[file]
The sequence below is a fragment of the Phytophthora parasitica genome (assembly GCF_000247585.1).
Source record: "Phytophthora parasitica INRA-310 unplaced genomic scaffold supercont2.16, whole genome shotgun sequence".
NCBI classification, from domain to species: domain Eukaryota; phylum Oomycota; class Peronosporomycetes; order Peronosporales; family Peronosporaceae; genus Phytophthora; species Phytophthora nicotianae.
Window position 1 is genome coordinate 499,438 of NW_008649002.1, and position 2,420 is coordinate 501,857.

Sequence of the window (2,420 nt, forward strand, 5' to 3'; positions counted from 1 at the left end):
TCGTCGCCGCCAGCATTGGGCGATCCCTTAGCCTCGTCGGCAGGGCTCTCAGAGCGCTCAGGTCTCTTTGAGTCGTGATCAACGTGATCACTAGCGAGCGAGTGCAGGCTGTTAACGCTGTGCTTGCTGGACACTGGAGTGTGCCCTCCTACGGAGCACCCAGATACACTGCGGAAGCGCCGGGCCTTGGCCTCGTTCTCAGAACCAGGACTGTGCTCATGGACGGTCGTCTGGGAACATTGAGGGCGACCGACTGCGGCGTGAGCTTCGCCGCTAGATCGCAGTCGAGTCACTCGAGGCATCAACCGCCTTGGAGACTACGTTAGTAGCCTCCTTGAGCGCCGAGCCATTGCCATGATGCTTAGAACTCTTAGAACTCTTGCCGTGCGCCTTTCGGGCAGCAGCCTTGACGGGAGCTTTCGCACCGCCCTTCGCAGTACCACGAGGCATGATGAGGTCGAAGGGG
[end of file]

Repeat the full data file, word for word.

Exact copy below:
The sequence below is a fragment of the Phytophthora parasitica genome (assembly GCF_000247585.1).
Source record: "Phytophthora parasitica INRA-310 unplaced genomic scaffold supercont2.16, whole genome shotgun sequence".
NCBI classification, from domain to species: domain Eukaryota; phylum Oomycota; class Peronosporomycetes; order Peronosporales; family Peronosporaceae; genus Phytophthora; species Phytophthora nicotianae.
Window position 1 is genome coordinate 499,438 of NW_008649002.1, and position 2,420 is coordinate 501,857.

Sequence of the window (2,420 nt, forward strand, 5' to 3'; positions counted from 1 at the left end):
TCGTCGCCGCCAGCATTGGGCGATCCCTTAGCCTCGTCGGCAGGGCTCTCAGAGCGCTCAGGTCTCTTTGAGTCGTGATCAACGTGATCACTAGCGAGCGAGTGCAGGCTGTTAACGCTGTGCTTGCTGGACACTGGAGTGTGCCCTCCTACGGAGCACCCAGATACACTGCGGAAGCGCCGGGCCTTGGCCTCGTTCTCAGAACCAGGACTGTGCTCATGGACGGTCGTCTGGGAACATTGAGGGCGACCGACTGCGGCGTGAGCTTCGCCGCTAGATCGCAGTCGAGTCACTCGAGGCATCAACCGCCTTGGAGACTACGTTAGTAGCCTCCTTGAGCGCCGAGCCATTGCCATGATGCTTAGAACTCTTAGAACTCTTGCCGTGCGCCTTTCGGGCAGCAGCCTTGACGGGAGCTTTCGCACCGCCCTTCGCAGTACCACGAGGCATGATGAGGTCGAAGGGG